Creating photographic panoramas with PhotoVista
Stitch your photos together to create interactive landscapes
By Mike Slocombe for Internet Magazine, June 2004
There's no denying that a good photograph is a great way of illustrating a scene, but with an interactive panorama you can feel like you're almost there!
Building interactive panoramas used to be the preserve of pixel-pushing, graphics whizzkids, but modern software makes the job of stitching your images together an absolute breeze.
You won't need a degree in advanced anoraking to get great results!
You won't need any fancy hardware either. In fact, any old camera will do - even a disposable one - but with each panorama needing anything up to 15 images, the hefty processing costs and arduous scanning might make a digital camera seem the most attractive option.
Taking the pictures is fairly straightforward process. Although a tripod helps it's not essential - all you have to do is try and hold the camera level, get your hips a-swivelling and take a series of overlapping pictures in a big circle.
Once you've captured your panoramic scene, you'll need to upload the images to your PC and then feed them into your preferred panorama package, making sure you've got the images the right way up and in the right order.
Then you have to tell the program what lens you used so it knows how to blend the images together and compensate for any lens distortion.
Although one or two packages insist that wide angle lens are used, most are fairly flexible, and whatever's stuck on the front of your camera will do just fine.
Although some graphics packages (like Photoshop Elements) offer basic panorama stitching tools, if you want all the interactive bells and whistles, you'll need to use a dedicated panorama software package.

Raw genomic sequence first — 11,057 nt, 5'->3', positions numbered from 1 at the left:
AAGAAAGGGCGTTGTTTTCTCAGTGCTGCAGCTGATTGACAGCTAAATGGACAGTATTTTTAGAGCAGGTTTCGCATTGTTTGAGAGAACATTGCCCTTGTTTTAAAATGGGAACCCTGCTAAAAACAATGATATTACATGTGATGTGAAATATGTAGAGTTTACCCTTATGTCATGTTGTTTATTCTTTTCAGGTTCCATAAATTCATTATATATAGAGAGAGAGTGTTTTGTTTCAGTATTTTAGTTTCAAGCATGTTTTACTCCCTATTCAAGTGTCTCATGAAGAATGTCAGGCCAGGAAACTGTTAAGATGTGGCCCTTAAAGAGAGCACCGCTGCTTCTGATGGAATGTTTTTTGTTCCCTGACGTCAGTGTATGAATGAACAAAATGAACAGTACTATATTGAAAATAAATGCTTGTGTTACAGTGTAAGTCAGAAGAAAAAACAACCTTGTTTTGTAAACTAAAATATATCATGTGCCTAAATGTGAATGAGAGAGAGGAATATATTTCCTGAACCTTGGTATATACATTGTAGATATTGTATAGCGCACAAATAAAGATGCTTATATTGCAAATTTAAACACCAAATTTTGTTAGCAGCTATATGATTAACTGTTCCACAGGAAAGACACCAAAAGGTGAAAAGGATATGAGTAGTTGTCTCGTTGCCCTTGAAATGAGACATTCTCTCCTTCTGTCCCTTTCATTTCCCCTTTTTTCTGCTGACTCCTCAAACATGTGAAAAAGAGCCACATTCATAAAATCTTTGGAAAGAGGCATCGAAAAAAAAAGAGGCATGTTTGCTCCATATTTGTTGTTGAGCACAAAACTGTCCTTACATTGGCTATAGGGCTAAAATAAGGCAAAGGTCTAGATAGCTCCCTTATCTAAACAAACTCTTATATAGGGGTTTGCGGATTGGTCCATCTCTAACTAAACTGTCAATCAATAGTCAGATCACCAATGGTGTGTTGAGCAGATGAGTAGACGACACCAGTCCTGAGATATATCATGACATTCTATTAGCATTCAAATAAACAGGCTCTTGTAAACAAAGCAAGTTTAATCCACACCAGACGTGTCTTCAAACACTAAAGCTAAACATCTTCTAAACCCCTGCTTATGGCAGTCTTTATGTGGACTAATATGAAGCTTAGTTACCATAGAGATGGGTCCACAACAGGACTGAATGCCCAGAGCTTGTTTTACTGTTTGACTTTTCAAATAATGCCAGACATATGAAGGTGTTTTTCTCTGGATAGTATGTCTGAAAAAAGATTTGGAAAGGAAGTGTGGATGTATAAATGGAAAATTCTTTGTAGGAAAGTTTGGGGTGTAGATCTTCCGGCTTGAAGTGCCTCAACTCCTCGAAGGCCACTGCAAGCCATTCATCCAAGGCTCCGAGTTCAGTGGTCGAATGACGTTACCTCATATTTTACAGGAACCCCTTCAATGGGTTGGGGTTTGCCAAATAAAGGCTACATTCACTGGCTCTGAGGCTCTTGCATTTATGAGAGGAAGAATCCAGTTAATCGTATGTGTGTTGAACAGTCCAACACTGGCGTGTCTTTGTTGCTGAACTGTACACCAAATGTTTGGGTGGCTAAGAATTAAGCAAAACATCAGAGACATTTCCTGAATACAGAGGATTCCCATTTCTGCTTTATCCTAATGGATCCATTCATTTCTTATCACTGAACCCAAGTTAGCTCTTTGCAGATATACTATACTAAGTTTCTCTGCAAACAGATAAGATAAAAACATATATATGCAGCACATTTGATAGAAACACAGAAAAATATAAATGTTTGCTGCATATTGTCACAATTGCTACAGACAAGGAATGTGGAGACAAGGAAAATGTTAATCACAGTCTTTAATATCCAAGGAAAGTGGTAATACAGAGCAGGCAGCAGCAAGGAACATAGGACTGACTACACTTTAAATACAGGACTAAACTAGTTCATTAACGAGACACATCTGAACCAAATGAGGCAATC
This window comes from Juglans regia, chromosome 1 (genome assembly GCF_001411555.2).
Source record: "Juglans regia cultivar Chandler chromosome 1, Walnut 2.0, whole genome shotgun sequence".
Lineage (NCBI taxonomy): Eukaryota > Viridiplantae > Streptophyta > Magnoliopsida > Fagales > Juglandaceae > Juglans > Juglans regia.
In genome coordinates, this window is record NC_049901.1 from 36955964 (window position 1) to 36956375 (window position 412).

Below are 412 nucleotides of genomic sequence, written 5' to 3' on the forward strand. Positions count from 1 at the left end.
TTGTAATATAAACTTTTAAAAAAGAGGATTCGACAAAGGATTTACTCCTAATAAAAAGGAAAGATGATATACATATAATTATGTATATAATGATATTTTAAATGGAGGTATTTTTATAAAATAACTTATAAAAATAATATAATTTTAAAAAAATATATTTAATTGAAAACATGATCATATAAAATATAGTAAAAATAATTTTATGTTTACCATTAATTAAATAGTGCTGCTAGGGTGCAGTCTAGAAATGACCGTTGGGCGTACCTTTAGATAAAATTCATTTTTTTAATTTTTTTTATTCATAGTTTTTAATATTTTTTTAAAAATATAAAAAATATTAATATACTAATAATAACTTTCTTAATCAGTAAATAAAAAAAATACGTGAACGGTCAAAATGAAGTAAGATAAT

These vary enormously in price, but they all perform the same basic function of using clever software algorithms to line up and blend a series of photographs into one long, seamless image.
This image can then be uploaded to the web, and either displayed as one long strip or viewed in an interactive interface, using proprietary browser plug-ins, Flash or Java applets.
Most of these interfaces offer simple tools to allow viewers to zoom in and out and pan around the scene - but the images do get progressively grainier at very high levels of zoom.
The more advanced software packages add extra features like the ability to create spherical panoramas. These add extra vertical information, letting viewers look up to the sky or gaze at the photographer's feet, if so desired.
Spherical panoramas are increasing in popularity although they can be quite fiddly to set up.
You can also create a more immersive environment by including clickable 'hot spots' within panoramas. These let viewers click on objects within the scene and explore them in a separate panorama (you click on the door of a building you'd be taken to an interior panorama).
For this walkthrough, we're going to be using the excellent PhotoVista software, which is - in our opinion - one of the slickest and easiest panorama packages around.
More info: Comprehensive review of panorama packages